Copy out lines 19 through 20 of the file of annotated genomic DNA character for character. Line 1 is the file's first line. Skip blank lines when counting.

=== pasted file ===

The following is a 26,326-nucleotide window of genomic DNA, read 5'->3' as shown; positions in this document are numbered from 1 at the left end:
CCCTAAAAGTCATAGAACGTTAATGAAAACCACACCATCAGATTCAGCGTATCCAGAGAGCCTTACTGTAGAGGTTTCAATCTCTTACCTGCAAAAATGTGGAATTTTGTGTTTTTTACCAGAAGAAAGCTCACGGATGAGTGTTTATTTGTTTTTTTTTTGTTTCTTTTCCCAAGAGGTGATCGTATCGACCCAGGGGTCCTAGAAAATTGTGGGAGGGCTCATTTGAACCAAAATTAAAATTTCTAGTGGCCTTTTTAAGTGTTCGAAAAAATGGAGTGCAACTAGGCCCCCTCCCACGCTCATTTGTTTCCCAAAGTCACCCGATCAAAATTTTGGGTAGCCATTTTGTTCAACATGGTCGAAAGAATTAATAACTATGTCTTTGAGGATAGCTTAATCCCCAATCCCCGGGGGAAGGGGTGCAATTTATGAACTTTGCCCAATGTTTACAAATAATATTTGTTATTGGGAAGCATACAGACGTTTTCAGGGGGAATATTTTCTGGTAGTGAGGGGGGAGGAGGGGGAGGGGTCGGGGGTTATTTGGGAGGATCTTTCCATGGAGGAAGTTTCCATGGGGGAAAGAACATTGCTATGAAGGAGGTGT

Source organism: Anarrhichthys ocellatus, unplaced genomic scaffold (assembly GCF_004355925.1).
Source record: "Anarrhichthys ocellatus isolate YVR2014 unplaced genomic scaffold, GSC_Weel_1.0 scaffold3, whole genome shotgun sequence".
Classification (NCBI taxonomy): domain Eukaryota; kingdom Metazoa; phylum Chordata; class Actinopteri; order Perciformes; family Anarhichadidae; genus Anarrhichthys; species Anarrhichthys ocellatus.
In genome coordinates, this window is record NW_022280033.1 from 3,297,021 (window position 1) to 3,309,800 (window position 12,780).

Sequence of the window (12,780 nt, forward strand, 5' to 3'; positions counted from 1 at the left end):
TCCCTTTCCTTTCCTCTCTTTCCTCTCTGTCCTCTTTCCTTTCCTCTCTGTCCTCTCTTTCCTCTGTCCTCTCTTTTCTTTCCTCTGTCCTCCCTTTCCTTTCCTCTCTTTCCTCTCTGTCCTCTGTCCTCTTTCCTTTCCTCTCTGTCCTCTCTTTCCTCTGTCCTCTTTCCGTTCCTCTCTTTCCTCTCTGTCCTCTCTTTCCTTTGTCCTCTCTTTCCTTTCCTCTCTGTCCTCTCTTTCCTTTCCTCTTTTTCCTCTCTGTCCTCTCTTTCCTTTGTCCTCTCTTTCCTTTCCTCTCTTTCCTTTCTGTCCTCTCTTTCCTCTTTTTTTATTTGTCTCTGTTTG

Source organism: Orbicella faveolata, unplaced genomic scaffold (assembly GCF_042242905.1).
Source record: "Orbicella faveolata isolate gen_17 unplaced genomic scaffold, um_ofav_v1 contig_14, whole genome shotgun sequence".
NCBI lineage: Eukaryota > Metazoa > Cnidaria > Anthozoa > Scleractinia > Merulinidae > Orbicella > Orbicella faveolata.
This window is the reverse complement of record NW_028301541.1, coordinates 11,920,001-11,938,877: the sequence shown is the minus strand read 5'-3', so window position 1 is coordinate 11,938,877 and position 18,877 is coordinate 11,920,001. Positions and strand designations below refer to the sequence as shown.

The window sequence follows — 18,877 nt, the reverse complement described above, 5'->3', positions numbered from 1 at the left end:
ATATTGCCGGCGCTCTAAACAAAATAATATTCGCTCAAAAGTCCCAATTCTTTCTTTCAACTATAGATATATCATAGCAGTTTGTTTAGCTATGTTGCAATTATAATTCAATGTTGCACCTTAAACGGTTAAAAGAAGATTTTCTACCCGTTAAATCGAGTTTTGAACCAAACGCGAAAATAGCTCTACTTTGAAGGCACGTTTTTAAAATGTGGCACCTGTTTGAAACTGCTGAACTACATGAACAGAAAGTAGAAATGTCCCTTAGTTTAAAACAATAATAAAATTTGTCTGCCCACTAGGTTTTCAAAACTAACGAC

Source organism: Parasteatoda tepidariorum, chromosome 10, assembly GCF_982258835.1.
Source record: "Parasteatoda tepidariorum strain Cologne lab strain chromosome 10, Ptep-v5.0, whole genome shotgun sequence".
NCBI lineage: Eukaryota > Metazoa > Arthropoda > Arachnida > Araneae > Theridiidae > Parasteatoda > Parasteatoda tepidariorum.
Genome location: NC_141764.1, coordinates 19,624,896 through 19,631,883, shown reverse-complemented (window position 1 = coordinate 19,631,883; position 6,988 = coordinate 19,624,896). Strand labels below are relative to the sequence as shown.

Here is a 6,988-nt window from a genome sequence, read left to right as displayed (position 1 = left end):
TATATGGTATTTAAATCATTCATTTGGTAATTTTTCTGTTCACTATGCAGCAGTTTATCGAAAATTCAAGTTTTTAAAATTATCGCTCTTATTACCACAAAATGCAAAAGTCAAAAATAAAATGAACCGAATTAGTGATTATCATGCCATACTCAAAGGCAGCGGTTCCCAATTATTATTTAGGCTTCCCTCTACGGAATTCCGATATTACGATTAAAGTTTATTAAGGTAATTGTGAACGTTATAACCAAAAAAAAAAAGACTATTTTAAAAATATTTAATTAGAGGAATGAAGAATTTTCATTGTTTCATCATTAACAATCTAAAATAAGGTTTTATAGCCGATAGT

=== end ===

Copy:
Here is a 6,988-nt window from a genome sequence, read left to right as displayed (position 1 = left end):
TATATGGTATTTAAATCATTCATTTGGTAATTTTTCTGTTCACTATGCAGCAGTTTATCGAAAATTCAAGTTTTTAAAATTATCGCTCTTATTACCACAAAATGCAAAAGTCAAAAATAAAATGAACCGAATTAGTGATTATCATGCCATACTCAAAGGCAGCGGTTCCCAATTATTATTTAGGCTTCCCTCTACGGAATTCCGATATTACGATTAAAGTTTATTAAGGTAATTGTGAACGTTATAACCAAAAAAAAAAAGACTATTTTAAAAATATTTAATTAGAGGAATGAAGAATTTTCATTGTTTCATCATTAACAATCTAAAATAAGGTTTTATAGCCGATAGT